Howlett adds:

[T]here is no denying that Gartner opinion stated as fact has become a powerful tool for vendors to wave in front of customers.

Taking a different view, Mark Logic's CEO, Dave Kellogg, blogs:

“Sour grapes” spring to mind as an immediate reaction. In fact, ZL concedes that they’ve been ranked in the “niche” segment of every email archiving quadrant since 2005. (Ouch!) But they nevertheless argue that bigger stakes are in play and that this is not only about ZL, but Gartner itself, technological innovation, and very nearly preservation of the American way of life.


The lawsuit raises important issues about the role of industry analysts in the enterprise software ecosystem.

Analysts help technology buyers and sellers understand the market environment in which both groups operate. This intelligence helps technology vendors determine the strategies and features that are important to buyers. Likewise, analysts guide enterprise buyers through the challenging process of procuring large, expensive systems. When this system works properly, analysts provide a valuable service.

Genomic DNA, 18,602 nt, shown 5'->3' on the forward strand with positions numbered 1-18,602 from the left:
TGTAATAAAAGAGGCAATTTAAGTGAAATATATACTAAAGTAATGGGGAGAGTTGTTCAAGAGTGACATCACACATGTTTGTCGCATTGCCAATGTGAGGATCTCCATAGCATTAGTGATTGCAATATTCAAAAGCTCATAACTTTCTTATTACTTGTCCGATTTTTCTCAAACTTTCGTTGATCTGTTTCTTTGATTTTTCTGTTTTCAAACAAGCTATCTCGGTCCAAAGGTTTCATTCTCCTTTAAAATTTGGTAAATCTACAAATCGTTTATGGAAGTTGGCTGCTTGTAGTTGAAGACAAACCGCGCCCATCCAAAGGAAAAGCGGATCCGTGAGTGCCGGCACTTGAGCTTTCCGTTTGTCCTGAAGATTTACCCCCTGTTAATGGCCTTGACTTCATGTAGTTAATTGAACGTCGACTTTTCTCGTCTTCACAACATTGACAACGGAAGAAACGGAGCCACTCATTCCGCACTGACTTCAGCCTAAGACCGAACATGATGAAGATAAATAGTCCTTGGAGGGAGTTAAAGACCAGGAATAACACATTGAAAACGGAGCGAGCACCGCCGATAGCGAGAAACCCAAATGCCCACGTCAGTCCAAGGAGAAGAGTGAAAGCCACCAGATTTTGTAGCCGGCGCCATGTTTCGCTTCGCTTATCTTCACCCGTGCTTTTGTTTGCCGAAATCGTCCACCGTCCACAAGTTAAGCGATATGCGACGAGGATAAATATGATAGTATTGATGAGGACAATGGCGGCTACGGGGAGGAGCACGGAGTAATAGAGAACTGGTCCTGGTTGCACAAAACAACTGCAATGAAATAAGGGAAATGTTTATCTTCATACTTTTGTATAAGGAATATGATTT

Carter Lusher, strategist at analyst relations consulting firm SageCircle, believes reputable analyst firms strive for neutrality, but don't always communicate limitations of their research. He told me:

Savvy research consumers use a variety of sources for information and advice. Unfortunately, consumers of analyst research don’t always know how to interpret reports such as Gartner’s Magic Quadrant. Analyst firms should do a better job educating readers.

Other observers, such as longtime industry analyst Jonathan Yarmis, question the relationship between commercial contracts and favorable analyst coverage. When Gartner analyst, Thomas Bittman, wrote a blog post staunchly defending the analyst business model, Jonathan responded with a strongly worded comment: